In the United States Golf Association’s “Rules of Golf,” Rule 13 is referred to as “Ball Played as it Lies.” The rule prohibits improving the lie, the area intended for making a swing, the line of play, or area in which the ball is to be dropped or placed. In general, a golf ball should be played where it lands without any change to the overall situation.
As a new golfer in my second summer on the course, I have noted that you can find yourself in some really tough lies. Hit for the fairway on what “should be” an “easy” shot and you often find yourself searching for the tiny little speck of white in a wooded area laden with pine needles and dead leaves, or a muddy bog next to a pond with tall, unyielding reeds. As you feel the rush of negative emotion that begins with inner talk like, “I just can’t get off the tee,” or “I always blow this hole,” you have a choice. You can let that head trash get the best of you, or make a conscious effort to relocate your golf zen.
If you choose to keep emotion in check, it not only improves your outlook on the day, it also improves your game. Golf ain’t for sissies. You have to negotiate the setbacks. Once you lose your ____t, (rhymes with bit)…you start saying more of the wrong things to yourself. Pretty soon, you’re ready to quit the game. For the 47th time.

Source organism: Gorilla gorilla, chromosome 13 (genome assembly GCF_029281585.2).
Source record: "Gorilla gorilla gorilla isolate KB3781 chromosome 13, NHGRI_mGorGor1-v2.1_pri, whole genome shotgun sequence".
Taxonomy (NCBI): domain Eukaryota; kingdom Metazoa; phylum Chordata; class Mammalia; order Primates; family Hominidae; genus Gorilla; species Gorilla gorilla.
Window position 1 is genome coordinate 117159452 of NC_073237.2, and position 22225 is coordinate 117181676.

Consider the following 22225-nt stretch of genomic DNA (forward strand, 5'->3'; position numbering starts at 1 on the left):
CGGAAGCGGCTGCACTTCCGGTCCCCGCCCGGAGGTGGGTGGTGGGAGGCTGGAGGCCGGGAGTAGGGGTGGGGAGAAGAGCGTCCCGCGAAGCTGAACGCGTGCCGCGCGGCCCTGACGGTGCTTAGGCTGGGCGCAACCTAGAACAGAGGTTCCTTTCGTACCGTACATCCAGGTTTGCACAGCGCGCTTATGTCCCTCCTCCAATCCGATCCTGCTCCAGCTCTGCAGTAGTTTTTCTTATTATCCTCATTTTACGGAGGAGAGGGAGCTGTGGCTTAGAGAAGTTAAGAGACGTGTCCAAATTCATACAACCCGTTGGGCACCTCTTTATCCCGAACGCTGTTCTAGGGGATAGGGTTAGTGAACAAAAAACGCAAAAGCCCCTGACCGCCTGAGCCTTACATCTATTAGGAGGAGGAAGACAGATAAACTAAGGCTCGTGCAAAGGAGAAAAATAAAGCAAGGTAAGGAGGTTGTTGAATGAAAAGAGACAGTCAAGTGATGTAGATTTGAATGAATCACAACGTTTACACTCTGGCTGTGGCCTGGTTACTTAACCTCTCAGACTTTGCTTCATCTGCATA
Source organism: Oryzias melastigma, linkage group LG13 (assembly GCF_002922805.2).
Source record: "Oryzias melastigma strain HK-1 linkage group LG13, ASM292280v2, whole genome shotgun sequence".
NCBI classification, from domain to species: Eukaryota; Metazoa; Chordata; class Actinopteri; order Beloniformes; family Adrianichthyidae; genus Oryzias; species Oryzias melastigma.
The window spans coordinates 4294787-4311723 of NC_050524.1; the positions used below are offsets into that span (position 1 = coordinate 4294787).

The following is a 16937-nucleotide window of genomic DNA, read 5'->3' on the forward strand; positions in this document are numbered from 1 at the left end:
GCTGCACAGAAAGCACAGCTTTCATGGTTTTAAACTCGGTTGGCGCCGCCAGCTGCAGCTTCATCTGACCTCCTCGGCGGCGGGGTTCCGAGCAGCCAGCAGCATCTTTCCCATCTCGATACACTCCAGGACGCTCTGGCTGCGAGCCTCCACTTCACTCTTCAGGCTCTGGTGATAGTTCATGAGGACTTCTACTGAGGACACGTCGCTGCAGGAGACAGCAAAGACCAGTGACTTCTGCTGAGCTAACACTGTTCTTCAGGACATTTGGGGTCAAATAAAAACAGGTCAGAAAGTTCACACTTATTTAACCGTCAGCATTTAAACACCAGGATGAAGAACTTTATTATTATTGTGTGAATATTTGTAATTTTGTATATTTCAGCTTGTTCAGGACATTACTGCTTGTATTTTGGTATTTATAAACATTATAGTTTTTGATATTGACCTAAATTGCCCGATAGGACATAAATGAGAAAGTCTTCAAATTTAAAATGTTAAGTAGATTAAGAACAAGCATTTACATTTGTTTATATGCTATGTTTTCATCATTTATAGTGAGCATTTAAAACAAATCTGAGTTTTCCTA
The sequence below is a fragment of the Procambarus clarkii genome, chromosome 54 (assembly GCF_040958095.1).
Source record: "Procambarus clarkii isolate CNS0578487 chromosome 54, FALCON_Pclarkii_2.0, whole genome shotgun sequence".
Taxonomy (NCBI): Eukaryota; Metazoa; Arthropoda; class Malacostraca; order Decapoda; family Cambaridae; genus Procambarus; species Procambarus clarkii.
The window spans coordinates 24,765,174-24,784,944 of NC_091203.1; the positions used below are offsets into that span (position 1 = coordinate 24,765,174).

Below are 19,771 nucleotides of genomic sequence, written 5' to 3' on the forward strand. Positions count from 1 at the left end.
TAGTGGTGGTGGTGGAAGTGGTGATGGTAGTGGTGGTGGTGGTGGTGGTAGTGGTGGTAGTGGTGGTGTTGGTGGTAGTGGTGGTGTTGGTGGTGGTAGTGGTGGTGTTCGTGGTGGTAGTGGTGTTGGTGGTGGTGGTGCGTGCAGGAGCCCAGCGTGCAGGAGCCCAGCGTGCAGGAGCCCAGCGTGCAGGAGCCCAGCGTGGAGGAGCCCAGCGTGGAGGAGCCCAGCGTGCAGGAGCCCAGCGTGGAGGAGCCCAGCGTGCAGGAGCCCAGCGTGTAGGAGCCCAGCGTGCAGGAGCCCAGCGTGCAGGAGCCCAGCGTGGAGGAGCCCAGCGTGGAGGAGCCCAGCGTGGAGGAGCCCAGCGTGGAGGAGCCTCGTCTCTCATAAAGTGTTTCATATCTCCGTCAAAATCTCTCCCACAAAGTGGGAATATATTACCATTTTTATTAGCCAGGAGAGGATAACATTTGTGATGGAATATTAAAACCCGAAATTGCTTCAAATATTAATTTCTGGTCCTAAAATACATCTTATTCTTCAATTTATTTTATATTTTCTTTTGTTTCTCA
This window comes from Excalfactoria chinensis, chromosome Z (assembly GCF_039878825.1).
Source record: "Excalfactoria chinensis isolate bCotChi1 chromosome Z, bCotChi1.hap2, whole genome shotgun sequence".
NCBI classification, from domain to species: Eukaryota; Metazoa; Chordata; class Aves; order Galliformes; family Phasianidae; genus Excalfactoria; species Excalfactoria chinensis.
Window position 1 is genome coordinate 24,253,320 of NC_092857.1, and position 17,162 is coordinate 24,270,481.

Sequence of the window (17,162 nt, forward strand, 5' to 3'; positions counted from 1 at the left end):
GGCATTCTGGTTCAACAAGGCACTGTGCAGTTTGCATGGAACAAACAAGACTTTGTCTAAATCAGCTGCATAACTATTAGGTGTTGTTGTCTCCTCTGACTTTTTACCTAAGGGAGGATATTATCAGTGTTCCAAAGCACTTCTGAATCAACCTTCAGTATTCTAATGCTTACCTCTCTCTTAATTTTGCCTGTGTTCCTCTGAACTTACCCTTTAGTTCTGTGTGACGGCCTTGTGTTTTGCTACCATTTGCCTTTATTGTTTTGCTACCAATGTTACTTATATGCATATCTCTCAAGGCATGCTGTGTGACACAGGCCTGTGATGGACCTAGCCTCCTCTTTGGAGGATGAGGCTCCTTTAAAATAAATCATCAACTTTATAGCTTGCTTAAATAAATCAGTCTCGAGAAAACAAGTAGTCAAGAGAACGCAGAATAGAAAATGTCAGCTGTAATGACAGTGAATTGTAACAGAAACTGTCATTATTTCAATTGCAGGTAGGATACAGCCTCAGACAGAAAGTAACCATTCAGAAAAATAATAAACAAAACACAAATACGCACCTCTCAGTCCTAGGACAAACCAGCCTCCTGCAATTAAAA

When the professional golfers hit a bad shot, you know they’ve gotta be feeling really bad. After all, they’re screwing up in front of a gallery of onlookers and TV cameras. They don’t just have to battle down their own head trash. They’re going home to watch the rerun of the broadcast in which the ubiquitous Jim Nance will wax negative about it, too.
I think of senior leaders like professional golfers. Bad shots happen. You get paid to play it as it lies. If you allow emotion to overrun you when things go awry, it will cloud your judgment, make you rush, choose the wrong club, or hit it too hard, and ruin your next shot, in a game of nuance and inches.
You are a human being with feelings just like anyone else. It would be foolish to imagine you wouldn’t feel frustration or anger when your project or plan goes off course. It’s what you do with those feelings that puts you in the big leagues. It’s what happens on the next shot that matters most. As a seasoned leader, you’ve hit around trees and out of bogs before. You can do it again. Breathe.